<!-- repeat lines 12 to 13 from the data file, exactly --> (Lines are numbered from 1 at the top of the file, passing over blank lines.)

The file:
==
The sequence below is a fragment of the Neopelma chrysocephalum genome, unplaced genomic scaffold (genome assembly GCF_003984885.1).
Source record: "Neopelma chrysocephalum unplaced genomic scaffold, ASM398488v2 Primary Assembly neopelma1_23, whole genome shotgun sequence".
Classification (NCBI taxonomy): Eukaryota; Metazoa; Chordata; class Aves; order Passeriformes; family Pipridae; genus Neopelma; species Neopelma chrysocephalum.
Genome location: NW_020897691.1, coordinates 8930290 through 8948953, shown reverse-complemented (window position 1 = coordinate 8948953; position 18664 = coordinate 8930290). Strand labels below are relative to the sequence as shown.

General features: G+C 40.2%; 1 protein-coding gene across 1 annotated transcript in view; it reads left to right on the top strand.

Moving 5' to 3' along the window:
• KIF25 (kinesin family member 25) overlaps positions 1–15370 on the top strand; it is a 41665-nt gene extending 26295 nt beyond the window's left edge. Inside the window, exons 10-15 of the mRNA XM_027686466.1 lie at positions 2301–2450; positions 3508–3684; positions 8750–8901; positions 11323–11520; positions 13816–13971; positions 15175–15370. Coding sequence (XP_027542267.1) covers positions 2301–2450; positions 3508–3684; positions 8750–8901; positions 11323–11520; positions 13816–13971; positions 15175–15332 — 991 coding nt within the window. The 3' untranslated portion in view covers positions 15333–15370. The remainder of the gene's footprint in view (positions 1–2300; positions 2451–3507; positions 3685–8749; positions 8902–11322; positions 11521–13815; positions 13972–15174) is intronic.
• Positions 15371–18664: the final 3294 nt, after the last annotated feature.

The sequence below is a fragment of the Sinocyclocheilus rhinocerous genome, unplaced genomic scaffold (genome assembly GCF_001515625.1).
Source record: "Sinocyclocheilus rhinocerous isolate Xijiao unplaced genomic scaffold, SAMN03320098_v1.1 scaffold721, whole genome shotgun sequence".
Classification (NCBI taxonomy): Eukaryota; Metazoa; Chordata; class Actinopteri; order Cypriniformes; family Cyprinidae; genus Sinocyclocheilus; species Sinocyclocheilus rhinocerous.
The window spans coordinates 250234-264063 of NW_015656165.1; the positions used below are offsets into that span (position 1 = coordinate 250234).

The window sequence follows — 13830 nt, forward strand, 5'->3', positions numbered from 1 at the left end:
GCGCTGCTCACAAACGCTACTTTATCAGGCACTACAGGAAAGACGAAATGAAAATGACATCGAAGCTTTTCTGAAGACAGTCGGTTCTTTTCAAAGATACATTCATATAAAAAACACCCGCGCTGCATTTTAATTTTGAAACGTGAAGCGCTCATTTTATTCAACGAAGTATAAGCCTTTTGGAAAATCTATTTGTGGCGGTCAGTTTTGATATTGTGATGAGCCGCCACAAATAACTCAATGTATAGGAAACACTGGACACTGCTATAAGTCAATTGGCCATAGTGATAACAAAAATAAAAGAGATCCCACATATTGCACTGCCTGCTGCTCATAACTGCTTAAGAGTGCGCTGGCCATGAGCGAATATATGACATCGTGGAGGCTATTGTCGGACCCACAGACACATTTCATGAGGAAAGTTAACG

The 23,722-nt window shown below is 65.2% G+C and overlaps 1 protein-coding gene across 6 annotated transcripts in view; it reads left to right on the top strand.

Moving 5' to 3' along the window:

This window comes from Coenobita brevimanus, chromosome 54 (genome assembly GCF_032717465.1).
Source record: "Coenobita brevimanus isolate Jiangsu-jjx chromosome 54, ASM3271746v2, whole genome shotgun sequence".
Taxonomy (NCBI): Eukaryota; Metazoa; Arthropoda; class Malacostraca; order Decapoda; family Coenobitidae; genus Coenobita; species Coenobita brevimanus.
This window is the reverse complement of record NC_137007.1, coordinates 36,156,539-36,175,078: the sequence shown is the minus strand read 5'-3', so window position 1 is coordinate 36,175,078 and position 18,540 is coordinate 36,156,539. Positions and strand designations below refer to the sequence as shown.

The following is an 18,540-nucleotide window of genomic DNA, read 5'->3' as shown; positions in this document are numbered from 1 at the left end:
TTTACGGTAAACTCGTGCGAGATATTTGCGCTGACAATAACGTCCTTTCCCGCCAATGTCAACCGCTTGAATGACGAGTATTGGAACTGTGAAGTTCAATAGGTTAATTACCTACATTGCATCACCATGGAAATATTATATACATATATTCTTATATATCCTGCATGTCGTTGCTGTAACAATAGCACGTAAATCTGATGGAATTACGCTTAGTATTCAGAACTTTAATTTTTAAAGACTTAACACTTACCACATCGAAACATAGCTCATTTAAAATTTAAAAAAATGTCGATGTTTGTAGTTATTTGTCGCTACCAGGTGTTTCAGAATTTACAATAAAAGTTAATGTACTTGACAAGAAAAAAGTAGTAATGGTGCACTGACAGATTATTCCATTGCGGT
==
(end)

The window spans coordinates 250234-264063 of NW_015656165.1; the positions used below are offsets into that span (position 1 = coordinate 250234).

The window sequence follows — 13830 nt, forward strand, 5'->3', positions numbered from 1 at the left end: